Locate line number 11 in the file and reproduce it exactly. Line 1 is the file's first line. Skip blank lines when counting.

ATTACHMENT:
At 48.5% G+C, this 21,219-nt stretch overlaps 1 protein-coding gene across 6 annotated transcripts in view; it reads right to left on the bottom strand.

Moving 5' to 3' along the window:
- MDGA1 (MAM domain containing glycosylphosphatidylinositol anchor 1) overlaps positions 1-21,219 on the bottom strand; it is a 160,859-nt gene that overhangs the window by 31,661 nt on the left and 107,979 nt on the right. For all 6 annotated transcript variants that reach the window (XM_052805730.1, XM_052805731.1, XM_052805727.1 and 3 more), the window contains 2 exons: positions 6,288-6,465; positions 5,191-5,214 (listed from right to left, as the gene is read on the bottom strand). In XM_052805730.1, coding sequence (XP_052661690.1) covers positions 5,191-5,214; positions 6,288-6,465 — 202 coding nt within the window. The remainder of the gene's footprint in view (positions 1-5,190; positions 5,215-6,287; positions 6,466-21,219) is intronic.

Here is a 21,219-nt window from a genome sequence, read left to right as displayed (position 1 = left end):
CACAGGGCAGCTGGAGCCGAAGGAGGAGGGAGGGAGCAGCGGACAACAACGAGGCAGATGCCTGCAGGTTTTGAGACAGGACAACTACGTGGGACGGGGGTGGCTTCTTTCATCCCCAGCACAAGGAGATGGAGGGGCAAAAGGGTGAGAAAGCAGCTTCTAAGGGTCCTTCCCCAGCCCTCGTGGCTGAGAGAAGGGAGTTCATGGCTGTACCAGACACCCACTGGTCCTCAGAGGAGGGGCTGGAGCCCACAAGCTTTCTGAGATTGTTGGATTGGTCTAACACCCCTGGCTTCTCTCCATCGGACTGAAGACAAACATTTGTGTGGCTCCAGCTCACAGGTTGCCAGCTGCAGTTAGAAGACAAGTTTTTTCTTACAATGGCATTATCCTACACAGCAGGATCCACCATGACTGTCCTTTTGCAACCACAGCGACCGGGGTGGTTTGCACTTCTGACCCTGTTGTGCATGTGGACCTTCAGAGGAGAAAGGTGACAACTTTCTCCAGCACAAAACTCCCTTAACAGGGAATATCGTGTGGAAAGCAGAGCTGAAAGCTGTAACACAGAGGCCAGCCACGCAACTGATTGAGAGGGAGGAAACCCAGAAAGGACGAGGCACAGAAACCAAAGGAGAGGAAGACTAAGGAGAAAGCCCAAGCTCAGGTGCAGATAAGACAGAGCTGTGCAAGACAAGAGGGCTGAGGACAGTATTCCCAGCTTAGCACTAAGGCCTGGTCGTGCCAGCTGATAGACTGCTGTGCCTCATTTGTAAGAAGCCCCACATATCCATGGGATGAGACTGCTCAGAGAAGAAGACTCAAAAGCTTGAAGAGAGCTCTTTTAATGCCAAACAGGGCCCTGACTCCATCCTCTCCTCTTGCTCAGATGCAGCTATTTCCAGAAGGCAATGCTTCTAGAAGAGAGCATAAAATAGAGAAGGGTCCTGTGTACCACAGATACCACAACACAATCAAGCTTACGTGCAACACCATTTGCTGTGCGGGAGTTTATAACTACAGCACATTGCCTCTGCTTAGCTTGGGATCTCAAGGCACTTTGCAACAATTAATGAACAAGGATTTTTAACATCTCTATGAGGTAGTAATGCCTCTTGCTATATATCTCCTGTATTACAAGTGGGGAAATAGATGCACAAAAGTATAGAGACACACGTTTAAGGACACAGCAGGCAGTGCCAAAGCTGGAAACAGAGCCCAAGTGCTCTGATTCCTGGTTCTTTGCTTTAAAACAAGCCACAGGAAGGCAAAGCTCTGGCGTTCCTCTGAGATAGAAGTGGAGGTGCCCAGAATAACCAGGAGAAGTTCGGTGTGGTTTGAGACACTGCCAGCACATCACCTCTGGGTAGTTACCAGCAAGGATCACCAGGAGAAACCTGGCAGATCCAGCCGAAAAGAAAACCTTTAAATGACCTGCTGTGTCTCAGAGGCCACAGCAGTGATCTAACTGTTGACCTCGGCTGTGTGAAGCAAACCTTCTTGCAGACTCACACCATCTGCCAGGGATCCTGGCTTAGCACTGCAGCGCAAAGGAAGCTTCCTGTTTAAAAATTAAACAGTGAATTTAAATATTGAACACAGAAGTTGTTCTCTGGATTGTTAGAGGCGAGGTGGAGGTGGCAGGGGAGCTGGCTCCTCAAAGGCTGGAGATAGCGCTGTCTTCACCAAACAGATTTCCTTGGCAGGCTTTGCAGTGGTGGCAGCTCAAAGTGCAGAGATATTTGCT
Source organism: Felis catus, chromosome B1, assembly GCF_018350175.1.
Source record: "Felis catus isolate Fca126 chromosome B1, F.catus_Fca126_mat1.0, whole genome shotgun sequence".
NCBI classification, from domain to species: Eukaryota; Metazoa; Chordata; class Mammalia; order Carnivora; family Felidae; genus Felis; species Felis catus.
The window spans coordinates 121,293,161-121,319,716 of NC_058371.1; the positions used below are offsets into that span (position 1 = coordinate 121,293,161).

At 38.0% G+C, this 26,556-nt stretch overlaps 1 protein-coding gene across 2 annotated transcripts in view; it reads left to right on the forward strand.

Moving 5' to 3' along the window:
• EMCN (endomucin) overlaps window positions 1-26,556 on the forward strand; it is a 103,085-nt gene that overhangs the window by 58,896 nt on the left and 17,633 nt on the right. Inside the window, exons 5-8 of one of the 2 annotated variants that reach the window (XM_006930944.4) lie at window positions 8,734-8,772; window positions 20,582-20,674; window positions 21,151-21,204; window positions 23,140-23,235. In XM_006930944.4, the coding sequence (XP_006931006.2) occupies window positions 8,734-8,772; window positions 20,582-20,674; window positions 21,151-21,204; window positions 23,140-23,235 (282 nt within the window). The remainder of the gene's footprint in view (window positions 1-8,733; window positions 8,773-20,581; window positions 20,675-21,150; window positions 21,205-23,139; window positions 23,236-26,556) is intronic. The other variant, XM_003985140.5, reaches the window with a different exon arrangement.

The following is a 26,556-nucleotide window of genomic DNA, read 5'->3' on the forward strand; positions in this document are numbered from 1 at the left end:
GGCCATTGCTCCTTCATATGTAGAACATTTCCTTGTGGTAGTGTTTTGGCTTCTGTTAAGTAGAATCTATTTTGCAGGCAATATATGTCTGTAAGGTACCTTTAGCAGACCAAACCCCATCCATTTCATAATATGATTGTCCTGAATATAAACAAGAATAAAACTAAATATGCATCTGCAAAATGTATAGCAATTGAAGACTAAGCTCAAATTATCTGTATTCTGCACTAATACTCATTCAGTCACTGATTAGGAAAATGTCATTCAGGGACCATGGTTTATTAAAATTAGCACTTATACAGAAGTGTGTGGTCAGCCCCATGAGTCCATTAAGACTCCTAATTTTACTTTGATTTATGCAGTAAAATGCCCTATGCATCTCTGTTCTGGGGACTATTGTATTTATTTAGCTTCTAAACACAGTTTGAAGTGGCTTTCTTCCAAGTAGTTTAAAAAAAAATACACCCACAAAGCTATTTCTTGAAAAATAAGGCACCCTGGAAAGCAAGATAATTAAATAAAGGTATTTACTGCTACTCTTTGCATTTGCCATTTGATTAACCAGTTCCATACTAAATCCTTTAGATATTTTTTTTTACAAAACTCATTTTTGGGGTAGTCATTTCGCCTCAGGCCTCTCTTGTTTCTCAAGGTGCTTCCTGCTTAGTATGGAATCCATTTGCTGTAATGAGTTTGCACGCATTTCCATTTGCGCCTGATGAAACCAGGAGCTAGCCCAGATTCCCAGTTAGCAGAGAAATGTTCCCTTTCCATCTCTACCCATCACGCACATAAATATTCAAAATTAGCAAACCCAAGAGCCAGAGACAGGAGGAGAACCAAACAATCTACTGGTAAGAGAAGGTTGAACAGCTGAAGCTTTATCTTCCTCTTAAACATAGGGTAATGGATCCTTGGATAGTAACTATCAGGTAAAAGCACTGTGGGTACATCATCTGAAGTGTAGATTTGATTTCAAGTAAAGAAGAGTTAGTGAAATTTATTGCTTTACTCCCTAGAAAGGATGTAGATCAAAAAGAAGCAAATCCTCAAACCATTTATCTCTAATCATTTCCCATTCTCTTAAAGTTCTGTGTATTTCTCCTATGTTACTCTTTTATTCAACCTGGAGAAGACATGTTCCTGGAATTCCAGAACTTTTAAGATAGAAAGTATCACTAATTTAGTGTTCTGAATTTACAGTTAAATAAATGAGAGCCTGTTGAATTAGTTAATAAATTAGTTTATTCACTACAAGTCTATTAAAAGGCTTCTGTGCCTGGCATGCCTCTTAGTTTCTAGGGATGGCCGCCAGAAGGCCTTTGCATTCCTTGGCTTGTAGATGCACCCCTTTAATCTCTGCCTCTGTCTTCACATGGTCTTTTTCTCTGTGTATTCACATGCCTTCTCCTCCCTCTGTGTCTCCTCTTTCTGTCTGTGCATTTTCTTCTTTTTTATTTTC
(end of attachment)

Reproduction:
Moving 5' to 3' along the window: